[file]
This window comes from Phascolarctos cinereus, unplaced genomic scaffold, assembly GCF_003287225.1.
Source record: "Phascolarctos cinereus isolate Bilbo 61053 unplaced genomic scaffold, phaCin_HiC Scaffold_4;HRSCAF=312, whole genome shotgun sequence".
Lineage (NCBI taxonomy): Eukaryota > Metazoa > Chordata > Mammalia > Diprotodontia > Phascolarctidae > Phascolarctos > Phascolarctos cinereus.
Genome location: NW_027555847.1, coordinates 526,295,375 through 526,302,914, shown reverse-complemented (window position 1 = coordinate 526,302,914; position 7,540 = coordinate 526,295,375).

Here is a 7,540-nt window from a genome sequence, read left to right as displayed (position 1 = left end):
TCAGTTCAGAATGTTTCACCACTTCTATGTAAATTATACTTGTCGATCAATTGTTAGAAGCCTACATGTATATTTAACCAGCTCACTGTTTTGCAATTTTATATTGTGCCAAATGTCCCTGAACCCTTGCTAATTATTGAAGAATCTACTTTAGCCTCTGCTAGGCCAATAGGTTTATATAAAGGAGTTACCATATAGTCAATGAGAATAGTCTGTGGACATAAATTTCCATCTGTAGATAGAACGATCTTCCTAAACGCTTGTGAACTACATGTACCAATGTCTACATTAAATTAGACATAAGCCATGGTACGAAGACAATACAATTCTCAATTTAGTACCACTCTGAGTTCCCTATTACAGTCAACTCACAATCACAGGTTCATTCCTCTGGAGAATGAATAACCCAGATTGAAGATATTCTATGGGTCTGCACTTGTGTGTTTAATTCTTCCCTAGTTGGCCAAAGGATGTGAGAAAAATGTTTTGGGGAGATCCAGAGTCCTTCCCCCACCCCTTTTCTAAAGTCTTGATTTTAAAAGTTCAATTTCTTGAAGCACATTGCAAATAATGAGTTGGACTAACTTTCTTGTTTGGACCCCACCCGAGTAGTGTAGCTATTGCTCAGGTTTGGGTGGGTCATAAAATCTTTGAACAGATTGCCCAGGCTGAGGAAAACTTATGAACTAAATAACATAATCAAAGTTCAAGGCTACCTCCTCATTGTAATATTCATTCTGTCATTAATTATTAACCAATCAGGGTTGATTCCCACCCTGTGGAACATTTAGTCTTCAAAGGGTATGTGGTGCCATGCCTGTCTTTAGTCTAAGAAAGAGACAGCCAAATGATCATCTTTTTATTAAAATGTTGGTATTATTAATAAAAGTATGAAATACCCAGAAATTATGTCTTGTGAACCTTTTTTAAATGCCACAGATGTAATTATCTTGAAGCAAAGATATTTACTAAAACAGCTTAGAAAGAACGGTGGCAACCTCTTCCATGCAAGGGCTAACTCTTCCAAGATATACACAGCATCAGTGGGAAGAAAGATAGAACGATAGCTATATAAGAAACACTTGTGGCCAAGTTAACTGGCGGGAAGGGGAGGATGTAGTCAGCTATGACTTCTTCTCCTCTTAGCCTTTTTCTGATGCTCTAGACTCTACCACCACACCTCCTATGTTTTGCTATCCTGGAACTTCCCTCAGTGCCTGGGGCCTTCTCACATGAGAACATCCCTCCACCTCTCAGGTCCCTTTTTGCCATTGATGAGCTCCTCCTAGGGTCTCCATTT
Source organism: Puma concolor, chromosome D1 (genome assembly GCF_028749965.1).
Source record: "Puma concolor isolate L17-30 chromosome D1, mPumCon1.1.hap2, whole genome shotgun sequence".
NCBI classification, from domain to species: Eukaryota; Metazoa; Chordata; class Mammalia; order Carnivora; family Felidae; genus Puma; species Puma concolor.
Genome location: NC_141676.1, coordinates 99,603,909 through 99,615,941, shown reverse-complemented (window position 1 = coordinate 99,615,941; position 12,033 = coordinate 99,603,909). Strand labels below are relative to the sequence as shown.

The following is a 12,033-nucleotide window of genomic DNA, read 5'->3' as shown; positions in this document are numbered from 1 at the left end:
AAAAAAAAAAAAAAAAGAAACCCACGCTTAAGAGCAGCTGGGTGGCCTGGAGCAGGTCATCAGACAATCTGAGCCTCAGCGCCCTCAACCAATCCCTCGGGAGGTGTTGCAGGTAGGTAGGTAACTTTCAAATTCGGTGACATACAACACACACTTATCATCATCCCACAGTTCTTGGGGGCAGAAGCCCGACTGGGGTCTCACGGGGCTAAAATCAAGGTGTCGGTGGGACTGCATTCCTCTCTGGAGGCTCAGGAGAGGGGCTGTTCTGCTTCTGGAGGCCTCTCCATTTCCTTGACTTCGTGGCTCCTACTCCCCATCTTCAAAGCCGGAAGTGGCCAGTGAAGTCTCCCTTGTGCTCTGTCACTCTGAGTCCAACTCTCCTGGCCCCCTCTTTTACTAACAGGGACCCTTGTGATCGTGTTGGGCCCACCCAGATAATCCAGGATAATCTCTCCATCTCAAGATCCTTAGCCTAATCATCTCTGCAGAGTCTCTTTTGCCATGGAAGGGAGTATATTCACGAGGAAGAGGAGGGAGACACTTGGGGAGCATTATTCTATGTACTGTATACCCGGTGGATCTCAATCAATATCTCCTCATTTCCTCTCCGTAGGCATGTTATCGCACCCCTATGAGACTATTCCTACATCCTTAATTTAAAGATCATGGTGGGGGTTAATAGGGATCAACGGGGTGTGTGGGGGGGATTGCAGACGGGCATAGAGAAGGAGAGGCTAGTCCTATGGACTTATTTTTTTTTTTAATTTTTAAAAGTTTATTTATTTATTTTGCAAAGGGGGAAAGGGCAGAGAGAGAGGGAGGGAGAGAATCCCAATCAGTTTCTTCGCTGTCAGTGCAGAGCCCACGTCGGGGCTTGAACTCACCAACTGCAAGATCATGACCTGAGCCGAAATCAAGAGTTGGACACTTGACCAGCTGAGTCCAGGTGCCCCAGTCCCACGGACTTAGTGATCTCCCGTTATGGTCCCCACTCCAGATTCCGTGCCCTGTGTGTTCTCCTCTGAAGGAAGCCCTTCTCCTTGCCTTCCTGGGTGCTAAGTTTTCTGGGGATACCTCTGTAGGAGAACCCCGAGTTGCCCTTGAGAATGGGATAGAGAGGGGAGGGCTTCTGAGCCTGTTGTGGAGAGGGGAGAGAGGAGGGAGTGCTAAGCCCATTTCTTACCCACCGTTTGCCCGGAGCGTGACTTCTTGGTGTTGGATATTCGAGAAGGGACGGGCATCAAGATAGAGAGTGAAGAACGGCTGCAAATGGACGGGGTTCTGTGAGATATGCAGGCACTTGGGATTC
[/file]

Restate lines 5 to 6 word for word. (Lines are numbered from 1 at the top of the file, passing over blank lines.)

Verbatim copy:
Here is a 7,540-nt window from a genome sequence, read left to right as displayed (position 1 = left end):
TCAGTTCAGAATGTTTCACCACTTCTATGTAAATTATACTTGTCGATCAATTGTTAGAAGCCTACATGTATATTTAACCAGCTCACTGTTTTGCAATTTTATATTGTGCCAAATGTCCCTGAACCCTTGCTAATTATTGAAGAATCTACTTTAGCCTCTGCTAGGCCAATAGGTTTATATAAAGGAGTTACCATATAGTCAATGAGAATAGTCTGTGGACATAAATTTCCATCTGTAGATAGAACGATCTTCCTAAACGCTTGTGAACTACATGTACCAATGTCTACATTAAATTAGACATAAGCCATGGTACGAAGACAATACAATTCTCAATTTAGTACCACTCTGAGTTCCCTATTACAGTCAACTCACAATCACAGGTTCATTCCTCTGGAGAATGAATAACCCAGATTGAAGATATTCTATGGGTCTGCACTTGTGTGTTTAATTCTTCCCTAGTTGGCCAAAGGATGTGAGAAAAATGTTTTGGGGAGATCCAGAGTCCTTCCCCCACCCCTTTTCTAAAGTCTTGATTTTAAAAGTTCAATTTCTTGAAGCACATTGCAAATAATGAGTTGGACTAACTTTCTTGTTTGGACCCCACCCGAGTAGTGTAGCTATTGCTCAGGTTTGGGTGGGTCATAAAATCTTTGAACAGATTGCCCAGGCTGAGGAAAACTTATGAACTAAATAACATAATCAAAGTTCAAGGCTACCTCCTCATTGTAATATTCATTCTGTCATTAATTATTAACCAATCAGGGTTGATTCCCACCCTGTGGAACATTTAGTCTTCAAAGGGTATGTGGTGCCATGCCTGTCTTTAGTCTAAGAAAGAGACAGCCAAATGATCATCTTTTTATTAAAATGTTGGTATTATTAATAAAAGTATGAAATACCCAGAAATTATGTCTTGTGAACCTTTTTTAAATGCCACAGATGTAATTATCTTGAAGCAAAGATATTTACTAAAACAGCTTAGAAAGAACGGTGGCAACCTCTTCCATGCAAGGGCTAACTCTTCCAAGATATACACAGCATCAGTGGGAAGAAAGATAGAACGATAGCTATATAAGAAACACTTGTGGCCAAGTTAACTGGCGGGAAGGGGAGGATGTAGTCAGCTATGACTTCTTCTCCTCTTAGCCTTTTTCTGATGCTCTAGACTCTACCACCACACCTCCTATGTTTTGCTATCCTGGAACTTCCCTCAGTGCCTGGGGCCTTCTCACATGAGAACATCCCTCCACCTCTCAGGTCCCTTTTTGCCATTGATGAGCTCCTCCTAGGGTCTCCATTT